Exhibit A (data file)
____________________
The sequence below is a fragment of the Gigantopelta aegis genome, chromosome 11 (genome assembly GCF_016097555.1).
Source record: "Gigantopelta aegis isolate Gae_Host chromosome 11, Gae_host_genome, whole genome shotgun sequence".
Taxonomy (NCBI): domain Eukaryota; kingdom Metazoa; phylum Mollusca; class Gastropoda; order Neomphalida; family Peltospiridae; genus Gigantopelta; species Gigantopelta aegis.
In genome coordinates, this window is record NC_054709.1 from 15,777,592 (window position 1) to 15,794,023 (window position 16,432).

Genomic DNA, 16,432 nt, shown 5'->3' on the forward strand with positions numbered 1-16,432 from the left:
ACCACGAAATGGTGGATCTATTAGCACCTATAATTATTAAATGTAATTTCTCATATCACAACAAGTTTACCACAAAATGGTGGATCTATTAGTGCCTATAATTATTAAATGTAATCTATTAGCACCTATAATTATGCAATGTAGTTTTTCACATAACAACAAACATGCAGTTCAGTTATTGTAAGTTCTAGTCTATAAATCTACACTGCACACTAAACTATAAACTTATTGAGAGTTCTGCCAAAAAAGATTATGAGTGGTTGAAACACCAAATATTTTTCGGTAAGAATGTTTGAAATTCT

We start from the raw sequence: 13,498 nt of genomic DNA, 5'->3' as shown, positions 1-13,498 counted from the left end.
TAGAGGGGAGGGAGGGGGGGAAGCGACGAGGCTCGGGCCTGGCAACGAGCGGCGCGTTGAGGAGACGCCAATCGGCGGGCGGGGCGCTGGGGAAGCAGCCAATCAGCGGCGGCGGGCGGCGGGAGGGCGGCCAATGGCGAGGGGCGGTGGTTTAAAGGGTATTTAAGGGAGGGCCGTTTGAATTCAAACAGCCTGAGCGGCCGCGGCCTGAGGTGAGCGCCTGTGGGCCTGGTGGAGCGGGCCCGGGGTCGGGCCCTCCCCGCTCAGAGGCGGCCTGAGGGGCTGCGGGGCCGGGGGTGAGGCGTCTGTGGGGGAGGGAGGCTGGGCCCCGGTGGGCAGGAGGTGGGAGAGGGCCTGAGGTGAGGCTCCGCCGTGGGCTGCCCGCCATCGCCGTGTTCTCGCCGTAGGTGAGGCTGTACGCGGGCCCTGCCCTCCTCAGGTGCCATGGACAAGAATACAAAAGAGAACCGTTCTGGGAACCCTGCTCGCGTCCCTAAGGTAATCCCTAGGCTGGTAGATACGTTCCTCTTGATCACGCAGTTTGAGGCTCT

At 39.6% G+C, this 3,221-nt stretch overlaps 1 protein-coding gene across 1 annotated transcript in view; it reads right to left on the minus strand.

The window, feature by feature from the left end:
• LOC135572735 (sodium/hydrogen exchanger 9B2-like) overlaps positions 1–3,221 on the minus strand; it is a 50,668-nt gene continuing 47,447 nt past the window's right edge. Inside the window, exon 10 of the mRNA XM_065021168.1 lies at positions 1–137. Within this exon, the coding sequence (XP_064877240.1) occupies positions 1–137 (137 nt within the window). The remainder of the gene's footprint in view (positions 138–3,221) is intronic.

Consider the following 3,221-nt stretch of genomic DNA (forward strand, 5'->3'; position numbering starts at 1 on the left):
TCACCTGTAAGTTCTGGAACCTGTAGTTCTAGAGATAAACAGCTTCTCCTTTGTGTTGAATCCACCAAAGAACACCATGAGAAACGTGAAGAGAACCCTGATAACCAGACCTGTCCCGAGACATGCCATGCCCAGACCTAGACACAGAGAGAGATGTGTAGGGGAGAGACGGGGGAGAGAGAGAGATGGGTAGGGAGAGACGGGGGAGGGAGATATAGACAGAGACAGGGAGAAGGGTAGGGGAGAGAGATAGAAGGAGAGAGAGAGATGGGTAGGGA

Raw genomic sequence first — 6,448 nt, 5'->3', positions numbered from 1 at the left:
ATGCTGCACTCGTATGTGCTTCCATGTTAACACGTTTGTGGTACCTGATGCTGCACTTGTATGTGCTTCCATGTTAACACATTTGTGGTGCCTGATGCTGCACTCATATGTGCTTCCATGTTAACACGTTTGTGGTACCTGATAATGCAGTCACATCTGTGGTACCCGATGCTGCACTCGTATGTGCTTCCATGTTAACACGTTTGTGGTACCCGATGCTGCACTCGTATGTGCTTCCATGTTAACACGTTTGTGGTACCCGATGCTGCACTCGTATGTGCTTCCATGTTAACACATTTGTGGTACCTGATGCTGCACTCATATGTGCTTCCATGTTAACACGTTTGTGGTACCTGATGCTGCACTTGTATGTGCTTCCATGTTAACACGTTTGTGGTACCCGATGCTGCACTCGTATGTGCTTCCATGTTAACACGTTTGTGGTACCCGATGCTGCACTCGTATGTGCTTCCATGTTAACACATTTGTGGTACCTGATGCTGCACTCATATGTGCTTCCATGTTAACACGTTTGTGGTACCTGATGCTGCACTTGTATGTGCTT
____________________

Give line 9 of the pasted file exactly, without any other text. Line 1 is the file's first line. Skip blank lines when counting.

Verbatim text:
At 39.6% G+C, this 3,221-nt stretch overlaps 1 protein-coding gene across 1 annotated transcript in view; it reads right to left on the minus strand.